Photo courtesy of Billboard
Story by Diah Marche/ Contributing Writer
DJ Khaled released his 11th studio album, titled “Father of Asahd,” on Friday, and the album is already set to become one of summer’s biggest jams. The album is named for his son Asahd, who was named executive producer on DJ Khaled’s last album “Grateful.” The new celeb-packed album features artists such as Jay-Z, Beyoncé, Future, Justin Bieber, Chance the Rapper, and Quavo; along with other collaborations with artists such as Cardi B, Big Sean, Meek Mill, and the late Nipsey Hussle.
The first track, “Holy Mountain,” has a reggae vibe with special features by Buju Banton, Sizzla, Mavado and 070 Shake. The song is meant for dancing, and that is made very clear when the beat drops like a rollercoaster, with equal amounts thrill. The song speaks of the steep climb to success and the hardships faced there. Though Shake remains fairly new to the rap world, her strong hook solidifies the song’s message: “Say I wouldn’t make it, without being tested.”
The next two songs on the album were produced by MTSU’s very own graduate Tay Keith, who graduated in 2018 with an already extensive portfolio. “Wish Wish,” which plays as a savage stand-up to haters, features Cardi B in her natural role as one of the industry’s best trash talkers. “Jealous” features the ever-present Chris Brown in a bright earworm that rings of ooey-gooey love-sickness. Both songs are strong examples that impressively showcase how talented Keith and Khaled are together.
“Just Us,” featuring Sza, samples an instrumental from the Outkast song “Ms. Jackson.” Sza’s powerful voice and presence adds to the strong emotion of the track, with a rousing edge that fits the 300-esque battle scenes that make the music video.
“Higher,” one of the most profound tracks on the album, features John Legend and the late Nipsey Hussle. Hussle, a rapper and avid community activist, was known for always telling stories in his music, which made a huge impact on his fans and community. This, combined with John Legend’s soft angelic voice, makes this song a powerful addition for the listener to soak up.
In an Instagram post, DJ Khaled said the song was part of a “soul-searching journey,” and that Nipsey Hussle shared his “energy and positivity” with him before his death.
In the social media post, Khaled states that all profits of the song will go to Hussle’s son and daughter.
“Top Off” and “No Brainer” are the perfect summer jams to follow “Higher,” or to accompany a day at the pool or a cookout. While “No Brainer,” with its star-studded line-up of Justin Beiber, Chance the Rapper and Quavo is sure to make you dance, “Top Off” is more controversial, though no less filled with fame. The song makes references to the arrest of rapper Meek Mill, who’s 2018 incarceration drew nationwide attention, along with references to the death of Trayvon Martin. The song brings these issues back to light in a way that can’t help but draw attention.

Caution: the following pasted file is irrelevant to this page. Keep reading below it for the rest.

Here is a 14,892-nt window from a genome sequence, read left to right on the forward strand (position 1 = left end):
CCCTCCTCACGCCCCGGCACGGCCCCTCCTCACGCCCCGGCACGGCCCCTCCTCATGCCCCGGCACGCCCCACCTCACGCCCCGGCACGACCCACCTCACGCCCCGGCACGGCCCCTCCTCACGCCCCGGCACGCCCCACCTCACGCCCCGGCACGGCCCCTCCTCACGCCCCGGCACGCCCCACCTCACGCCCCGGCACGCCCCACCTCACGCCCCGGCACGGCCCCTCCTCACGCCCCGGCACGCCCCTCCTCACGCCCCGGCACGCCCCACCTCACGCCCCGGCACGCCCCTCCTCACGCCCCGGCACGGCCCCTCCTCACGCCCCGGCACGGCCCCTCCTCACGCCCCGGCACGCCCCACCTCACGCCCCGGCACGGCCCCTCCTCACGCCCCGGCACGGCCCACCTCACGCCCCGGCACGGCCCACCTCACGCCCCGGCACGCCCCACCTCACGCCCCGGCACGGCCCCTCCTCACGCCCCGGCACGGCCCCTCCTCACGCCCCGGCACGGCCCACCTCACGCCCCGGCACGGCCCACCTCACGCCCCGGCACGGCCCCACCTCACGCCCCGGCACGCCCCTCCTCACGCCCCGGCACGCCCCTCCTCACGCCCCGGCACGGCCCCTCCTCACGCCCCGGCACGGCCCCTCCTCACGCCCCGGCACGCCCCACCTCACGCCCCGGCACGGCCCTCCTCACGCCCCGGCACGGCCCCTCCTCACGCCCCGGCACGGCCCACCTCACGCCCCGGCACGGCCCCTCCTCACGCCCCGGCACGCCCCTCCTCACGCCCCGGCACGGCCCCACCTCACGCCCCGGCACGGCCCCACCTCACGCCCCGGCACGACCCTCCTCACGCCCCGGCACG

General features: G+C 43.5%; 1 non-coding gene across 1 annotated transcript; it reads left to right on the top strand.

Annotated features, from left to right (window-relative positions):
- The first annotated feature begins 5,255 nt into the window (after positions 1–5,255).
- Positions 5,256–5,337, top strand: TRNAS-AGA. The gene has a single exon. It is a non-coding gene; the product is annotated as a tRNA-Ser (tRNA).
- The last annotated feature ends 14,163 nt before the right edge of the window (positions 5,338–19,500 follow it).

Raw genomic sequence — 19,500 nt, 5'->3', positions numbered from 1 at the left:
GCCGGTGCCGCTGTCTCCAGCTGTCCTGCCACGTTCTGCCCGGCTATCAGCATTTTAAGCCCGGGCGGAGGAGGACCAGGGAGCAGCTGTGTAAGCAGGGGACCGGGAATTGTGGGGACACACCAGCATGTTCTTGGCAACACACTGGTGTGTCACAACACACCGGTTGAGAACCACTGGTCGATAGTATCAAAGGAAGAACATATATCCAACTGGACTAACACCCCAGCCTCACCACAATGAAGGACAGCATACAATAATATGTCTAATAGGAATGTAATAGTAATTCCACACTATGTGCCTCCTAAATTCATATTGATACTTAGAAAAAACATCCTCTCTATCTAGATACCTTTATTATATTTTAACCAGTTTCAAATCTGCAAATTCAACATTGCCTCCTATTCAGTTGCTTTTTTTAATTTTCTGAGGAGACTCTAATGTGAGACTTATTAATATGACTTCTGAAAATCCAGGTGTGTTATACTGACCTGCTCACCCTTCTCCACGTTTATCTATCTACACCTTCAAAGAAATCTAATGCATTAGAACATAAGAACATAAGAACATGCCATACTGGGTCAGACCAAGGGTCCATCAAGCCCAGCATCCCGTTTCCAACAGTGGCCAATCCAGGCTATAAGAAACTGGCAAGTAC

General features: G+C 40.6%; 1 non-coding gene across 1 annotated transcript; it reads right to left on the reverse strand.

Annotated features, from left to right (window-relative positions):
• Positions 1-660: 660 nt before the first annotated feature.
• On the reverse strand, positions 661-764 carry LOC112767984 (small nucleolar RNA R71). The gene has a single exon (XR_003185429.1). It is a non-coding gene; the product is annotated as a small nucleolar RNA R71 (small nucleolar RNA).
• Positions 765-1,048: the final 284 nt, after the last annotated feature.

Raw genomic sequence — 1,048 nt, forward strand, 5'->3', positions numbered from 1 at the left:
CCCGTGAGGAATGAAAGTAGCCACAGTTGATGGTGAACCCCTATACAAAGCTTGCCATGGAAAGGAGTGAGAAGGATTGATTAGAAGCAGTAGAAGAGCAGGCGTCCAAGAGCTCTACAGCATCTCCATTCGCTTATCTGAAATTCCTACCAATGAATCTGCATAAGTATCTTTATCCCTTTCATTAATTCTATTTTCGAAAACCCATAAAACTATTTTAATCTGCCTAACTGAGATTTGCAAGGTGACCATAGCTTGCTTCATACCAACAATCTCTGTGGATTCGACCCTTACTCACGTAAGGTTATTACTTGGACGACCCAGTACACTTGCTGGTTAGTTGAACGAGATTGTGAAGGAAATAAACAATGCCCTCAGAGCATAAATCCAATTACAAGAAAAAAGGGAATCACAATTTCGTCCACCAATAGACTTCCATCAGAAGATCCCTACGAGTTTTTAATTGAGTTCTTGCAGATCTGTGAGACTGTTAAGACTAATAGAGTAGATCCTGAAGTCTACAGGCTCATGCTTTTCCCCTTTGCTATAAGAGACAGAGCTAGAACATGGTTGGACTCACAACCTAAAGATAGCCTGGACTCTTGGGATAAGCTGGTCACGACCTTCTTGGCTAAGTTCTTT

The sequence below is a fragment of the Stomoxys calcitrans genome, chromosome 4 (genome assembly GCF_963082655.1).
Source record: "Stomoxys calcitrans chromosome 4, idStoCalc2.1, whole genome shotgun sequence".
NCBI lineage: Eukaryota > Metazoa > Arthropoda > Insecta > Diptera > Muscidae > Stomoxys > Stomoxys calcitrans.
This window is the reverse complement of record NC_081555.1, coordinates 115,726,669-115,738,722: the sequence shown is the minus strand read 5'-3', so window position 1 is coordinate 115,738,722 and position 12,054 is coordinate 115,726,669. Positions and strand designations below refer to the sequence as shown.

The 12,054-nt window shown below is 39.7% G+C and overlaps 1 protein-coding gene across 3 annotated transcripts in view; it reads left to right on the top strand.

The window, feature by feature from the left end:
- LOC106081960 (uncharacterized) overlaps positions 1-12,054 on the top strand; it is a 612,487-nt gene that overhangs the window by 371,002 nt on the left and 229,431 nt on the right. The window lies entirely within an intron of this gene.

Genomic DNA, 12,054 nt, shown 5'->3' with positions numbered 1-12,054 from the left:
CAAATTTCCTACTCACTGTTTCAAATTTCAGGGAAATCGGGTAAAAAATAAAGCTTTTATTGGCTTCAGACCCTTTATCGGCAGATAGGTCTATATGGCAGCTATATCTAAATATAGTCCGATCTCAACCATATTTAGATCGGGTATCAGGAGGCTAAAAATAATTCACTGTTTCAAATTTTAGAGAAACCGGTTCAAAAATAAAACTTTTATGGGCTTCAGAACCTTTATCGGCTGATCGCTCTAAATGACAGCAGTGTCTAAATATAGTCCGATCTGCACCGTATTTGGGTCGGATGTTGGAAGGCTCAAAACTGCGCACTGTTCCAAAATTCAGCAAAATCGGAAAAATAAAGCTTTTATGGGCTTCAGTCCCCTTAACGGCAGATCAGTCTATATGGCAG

Not all attention has been good, however. “Top Off” has received mixed reviews from critics: Billboard’s Gil Kaufman wrote that “Top Off” is “a breathless outlaw track about outrunning the police and enjoying the finer things,” while Pitchfork’s Larry Fitzmaurice thought that the song was “more bland than it is bizarrely successful, proof that Khaled’s blockbuster-stuffed style often suffocates under the heft of its own bravado.” These reviews, among many others, display the tender balance Khaled attempts to strike with this track — with debatable success.
“Freak N You,” featuring Lil Wayne and Gunna, is a track that seems, at least to the author, to be thrown onto the album for no apparent reason. It doesn’t match the vibe or distinct sound of the rest of the album, and would probably be better as a stand-alone single. Producer Joe Zarrillo sampled Jodeci’s “Freek’n You” from 1995, which peaked at No.14 on the Hot 100 that year. The sample stands as the high point of the song, however, as Wayne lazily delivers his lines of “She got a condo and got a crime rate/ I let her kill me, I reincarnate.” The lines leave little impact, and the track carries on rather unimpressively.
The closing song on the album, “Holy Ground” is another reggae-type which also features Buju Banton. The string-heavy track lends to the drama of Banton’s monologue, which encourages strength and carrying on through oppression. By ending the album the same way it started, Khaled brings a sense of absolute completion to the listener.
The 15 track album is a great listen from top to bottom. There is something for every type of fan of Khaled. Whether it’s the new collaborations that bring the listener in, or the original style that keeps the listeners for good, this is, as Khaled says, “another one!”
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